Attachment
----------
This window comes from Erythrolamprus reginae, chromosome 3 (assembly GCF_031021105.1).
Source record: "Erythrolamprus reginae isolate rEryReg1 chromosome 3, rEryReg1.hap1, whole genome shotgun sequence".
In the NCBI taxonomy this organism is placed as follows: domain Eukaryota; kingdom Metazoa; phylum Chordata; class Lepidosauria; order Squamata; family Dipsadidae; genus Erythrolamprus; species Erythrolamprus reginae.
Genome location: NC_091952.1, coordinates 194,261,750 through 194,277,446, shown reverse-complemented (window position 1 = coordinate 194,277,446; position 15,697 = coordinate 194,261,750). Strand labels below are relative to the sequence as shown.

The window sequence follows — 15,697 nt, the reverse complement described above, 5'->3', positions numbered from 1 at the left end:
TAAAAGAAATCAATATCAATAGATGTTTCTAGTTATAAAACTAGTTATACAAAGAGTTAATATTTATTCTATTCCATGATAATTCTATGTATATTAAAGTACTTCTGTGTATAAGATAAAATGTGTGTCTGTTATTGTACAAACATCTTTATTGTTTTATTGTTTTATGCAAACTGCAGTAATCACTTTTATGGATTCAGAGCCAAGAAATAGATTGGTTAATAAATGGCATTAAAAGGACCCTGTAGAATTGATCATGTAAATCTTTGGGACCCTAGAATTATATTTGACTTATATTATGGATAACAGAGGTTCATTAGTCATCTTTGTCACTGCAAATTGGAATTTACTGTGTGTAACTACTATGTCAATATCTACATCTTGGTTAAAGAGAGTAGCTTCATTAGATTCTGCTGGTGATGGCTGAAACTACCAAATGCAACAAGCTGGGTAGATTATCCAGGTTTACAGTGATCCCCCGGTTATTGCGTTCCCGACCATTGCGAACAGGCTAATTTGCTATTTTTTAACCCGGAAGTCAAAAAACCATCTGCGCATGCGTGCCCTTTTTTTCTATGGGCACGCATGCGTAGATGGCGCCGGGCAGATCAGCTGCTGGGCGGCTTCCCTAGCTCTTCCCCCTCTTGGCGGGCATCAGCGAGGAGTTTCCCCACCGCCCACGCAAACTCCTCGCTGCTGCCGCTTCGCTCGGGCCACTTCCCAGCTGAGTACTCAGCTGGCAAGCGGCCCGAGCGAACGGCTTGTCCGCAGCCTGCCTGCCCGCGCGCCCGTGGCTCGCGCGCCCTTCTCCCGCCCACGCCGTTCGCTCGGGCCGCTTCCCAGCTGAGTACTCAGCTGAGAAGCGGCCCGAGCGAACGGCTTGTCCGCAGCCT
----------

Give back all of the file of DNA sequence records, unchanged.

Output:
This window comes from Erythrolamprus reginae, chromosome 3 (assembly GCF_031021105.1).
Source record: "Erythrolamprus reginae isolate rEryReg1 chromosome 3, rEryReg1.hap1, whole genome shotgun sequence".
In the NCBI taxonomy this organism is placed as follows: domain Eukaryota; kingdom Metazoa; phylum Chordata; class Lepidosauria; order Squamata; family Dipsadidae; genus Erythrolamprus; species Erythrolamprus reginae.
Genome location: NC_091952.1, coordinates 194,261,750 through 194,277,446, shown reverse-complemented (window position 1 = coordinate 194,277,446; position 15,697 = coordinate 194,261,750). Strand labels below are relative to the sequence as shown.

The window sequence follows — 15,697 nt, the reverse complement described above, 5'->3', positions numbered from 1 at the left end:
TAAAAGAAATCAATATCAATAGATGTTTCTAGTTATAAAACTAGTTATACAAAGAGTTAATATTTATTCTATTCCATGATAATTCTATGTATATTAAAGTACTTCTGTGTATAAGATAAAATGTGTGTCTGTTATTGTACAAACATCTTTATTGTTTTATTGTTTTATGCAAACTGCAGTAATCACTTTTATGGATTCAGAGCCAAGAAATAGATTGGTTAATAAATGGCATTAAAAGGACCCTGTAGAATTGATCATGTAAATCTTTGGGACCCTAGAATTATATTTGACTTATATTATGGATAACAGAGGTTCATTAGTCATCTTTGTCACTGCAAATTGGAATTTACTGTGTGTAACTACTATGTCAATATCTACATCTTGGTTAAAGAGAGTAGCTTCATTAGATTCTGCTGGTGATGGCTGAAACTACCAAATGCAACAAGCTGGGTAGATTATCCAGGTTTACAGTGATCCCCCGGTTATTGCGTTCCCGACCATTGCGAACAGGCTAATTTGCTATTTTTTAACCCGGAAGTCAAAAAACCATCTGCGCATGCGTGCCCTTTTTTTCTATGGGCACGCATGCGTAGATGGCGCCGGGCAGATCAGCTGCTGGGCGGCTTCCCTAGCTCTTCCCCCTCTTGGCGGGCATCAGCGAGGAGTTTCCCCACCGCCCACGCAAACTCCTCGCTGCTGCCGCTTCGCTCGGGCCACTTCCCAGCTGAGTACTCAGCTGGCAAGCGGCCCGAGCGAACGGCTTGTCCGCAGCCTGCCTGCCCGCGCGCCCGTGGCTCGCGCGCCCTTCTCCCGCCCACGCCGTTCGCTCGGGCCGCTTCCCAGCTGAGTACTCAGCTGAGAAGCGGCCCGAGCGAACGGCTTGTCCGCAGCCT